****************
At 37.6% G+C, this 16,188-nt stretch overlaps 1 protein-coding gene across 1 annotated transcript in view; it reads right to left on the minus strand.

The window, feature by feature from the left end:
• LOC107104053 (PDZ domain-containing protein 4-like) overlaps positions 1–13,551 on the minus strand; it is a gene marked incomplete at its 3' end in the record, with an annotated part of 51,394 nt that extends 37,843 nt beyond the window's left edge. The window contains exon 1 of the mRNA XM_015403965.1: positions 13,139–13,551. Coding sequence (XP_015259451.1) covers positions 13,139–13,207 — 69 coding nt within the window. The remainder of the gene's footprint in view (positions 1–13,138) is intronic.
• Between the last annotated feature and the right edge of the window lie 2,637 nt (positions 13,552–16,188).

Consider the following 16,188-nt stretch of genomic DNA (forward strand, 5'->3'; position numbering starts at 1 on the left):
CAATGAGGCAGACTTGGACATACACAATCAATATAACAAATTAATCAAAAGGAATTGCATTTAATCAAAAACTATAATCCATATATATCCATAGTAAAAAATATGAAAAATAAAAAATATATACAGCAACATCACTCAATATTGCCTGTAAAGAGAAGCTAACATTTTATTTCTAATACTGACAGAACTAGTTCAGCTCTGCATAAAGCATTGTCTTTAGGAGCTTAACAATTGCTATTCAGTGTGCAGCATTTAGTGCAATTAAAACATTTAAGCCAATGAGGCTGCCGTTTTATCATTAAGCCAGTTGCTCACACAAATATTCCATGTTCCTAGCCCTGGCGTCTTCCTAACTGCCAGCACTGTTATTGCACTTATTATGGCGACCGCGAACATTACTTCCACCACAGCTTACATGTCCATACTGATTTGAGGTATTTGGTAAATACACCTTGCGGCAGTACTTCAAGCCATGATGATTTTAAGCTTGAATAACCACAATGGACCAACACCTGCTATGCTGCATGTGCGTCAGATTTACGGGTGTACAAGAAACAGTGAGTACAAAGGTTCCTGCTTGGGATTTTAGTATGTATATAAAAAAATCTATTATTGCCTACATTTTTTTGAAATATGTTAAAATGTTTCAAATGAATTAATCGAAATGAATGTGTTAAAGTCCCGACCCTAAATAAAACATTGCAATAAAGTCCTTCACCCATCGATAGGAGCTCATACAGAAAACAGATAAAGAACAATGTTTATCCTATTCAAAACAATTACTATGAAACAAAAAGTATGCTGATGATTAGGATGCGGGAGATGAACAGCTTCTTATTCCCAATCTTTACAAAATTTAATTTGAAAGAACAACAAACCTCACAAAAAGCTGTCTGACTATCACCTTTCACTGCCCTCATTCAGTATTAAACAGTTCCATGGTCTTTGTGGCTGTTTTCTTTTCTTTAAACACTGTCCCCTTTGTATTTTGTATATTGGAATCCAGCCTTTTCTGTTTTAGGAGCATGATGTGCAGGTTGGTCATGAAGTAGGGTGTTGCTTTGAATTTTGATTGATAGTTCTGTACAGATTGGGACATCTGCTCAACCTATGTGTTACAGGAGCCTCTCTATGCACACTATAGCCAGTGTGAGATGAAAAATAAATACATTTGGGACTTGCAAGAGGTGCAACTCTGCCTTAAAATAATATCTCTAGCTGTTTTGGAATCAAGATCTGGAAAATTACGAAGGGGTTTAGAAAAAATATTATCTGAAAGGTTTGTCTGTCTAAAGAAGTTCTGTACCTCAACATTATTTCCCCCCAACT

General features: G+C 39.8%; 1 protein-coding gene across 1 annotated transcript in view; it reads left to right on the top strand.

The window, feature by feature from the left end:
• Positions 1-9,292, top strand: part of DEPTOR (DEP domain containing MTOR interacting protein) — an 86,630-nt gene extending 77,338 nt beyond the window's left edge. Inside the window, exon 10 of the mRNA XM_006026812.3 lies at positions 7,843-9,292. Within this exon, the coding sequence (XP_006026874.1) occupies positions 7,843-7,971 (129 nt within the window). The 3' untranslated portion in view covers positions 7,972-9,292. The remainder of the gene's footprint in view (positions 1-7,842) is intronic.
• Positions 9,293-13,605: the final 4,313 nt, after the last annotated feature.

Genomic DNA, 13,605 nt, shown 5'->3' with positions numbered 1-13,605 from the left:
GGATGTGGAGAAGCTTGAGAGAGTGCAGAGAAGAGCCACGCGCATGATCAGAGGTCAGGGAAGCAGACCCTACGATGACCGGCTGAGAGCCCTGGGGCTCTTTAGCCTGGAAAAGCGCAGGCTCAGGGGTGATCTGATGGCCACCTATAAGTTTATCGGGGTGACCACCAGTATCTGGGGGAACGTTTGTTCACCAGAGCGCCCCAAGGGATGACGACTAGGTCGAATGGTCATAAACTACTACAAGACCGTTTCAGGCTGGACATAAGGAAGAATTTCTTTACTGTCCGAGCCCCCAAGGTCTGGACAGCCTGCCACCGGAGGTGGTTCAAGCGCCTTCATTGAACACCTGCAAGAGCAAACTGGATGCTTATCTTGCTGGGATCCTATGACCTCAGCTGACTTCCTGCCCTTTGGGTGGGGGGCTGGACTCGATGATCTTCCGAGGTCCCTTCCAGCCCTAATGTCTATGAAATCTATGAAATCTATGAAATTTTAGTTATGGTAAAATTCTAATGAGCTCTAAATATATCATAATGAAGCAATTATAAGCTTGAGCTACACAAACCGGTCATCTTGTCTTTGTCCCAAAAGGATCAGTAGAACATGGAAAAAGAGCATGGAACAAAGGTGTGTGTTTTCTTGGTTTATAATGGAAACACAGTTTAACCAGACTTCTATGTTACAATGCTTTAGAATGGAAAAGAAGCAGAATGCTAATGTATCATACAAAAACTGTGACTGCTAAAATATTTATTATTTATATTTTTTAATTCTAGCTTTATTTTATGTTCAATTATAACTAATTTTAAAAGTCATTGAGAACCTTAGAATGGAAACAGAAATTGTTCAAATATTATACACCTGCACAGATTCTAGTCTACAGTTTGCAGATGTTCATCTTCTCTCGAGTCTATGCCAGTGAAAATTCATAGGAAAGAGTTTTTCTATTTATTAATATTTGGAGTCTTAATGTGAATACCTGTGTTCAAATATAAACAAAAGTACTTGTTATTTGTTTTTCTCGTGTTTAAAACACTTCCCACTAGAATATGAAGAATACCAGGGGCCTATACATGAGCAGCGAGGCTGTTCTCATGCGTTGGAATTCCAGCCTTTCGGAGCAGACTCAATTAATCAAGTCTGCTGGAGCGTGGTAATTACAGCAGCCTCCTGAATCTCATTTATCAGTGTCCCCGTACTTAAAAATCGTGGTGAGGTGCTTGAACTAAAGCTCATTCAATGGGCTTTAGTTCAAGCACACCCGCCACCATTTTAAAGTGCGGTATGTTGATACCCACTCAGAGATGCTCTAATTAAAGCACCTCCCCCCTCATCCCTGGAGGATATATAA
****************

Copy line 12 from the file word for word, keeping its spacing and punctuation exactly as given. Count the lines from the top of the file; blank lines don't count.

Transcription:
GGATGTGGAGAAGCTTGAGAGAGTGCAGAGAAGAGCCACGCGCATGATCAGAGGTCAGGGAAGCAGACCCTACGATGACCGGCTGAGAGCCCTGGGGCTCTTTAGCCTGGAAAAGCGCAGGCTCAGGGGTGATCTGATGGCCACCTATAAGTTTATCGGGGTGACCACCAGTATCTGGGGGAACGTTTGTTCACCAGAGCGCCCCAAGGGATGACGACTAGGTCGAATGGTCATAAACTACTACAAGACCGTTTCAGGCTGGACATAAGGAAGAATTTCTTTACTGTCCGAGCCCCCAAGGTCTGGACAGCCTGCCACCGGAGGTGGTTCAAGCGCCTTCATTGAACACCTGCAAGAGCAAACTGGATGCTTATCTTGCTGGGATCCTATGACCTCAGCTGACTTCCTGCCCTTTGGGTGGGGGGCTGGACTCGATGATCTTCCGAGGTCCCTTCCAGCCCTAATGTCTATGAAATCTATGAAATCTATGAAATTTTAGTTATGGTAAAATTCTAATGAGCTCTAAATATATCATAATGAAGCAATTATAAGCTTGAGCTACACAAACCGGTCATCTTGTCTTTGTCCCAAAAGGATCAGTAGAACATGGAAAAAGAGCATGGAACAAAGGTGTGTGTTTTCTTGGTTTATAATGGAAACACAGTTTAACCAGACTTCTATGTTACAATGCTTTAGAATGGAAAAGAAGCAGAATGCTAATGTATCATACAAAAACTGTGACTGCTAAAATATTTATTATTTATATTTTTTAATTCTAGCTTTATTTTATGTTCAATTATAACTAATTTTAAAAGTCATTGAGAACCTTAGAATGGAAACAGAAATTGTTCAAATATTATACACCTGCACAGATTCTAGTCTACAGTTTGCAGATGTTCATCTTCTCTCGAGTCTATGCCAGTGAAAATTCATAGGAAAGAGTTTTTCTATTTATTAATATTTGGAGTCTTAATGTGAATACCTGTGTTCAAATATAAACAAAAGTACTTGTTATTTGTTTTTCTCGTGTTTAAAACACTTCCCACTAGAATATGAAGAATACCAGGGGCCTATACATGAGCAGCGAGGCTGTTCTCATGCGTTGGAATTCCAGCCTTTCGGAGCAGACTCAATTAATCAAGTCTGCTGGAGCGTGGTAATTACAGCAGCCTCCTGAATCTCATTTATCAGTGTCCCCGTACTTAAAAATCGTGGTGAGGTGCTTGAACTAAAGCTCATTCAATGGGCTTTAGTTCAAGCACACCCGCCACCATTTTAAAGTGCGGTATGTTGATACCCACTCAGAGATGCTCTAATTAAAGCACCTCCCCCCTCATCCCTGGAGGATATATAA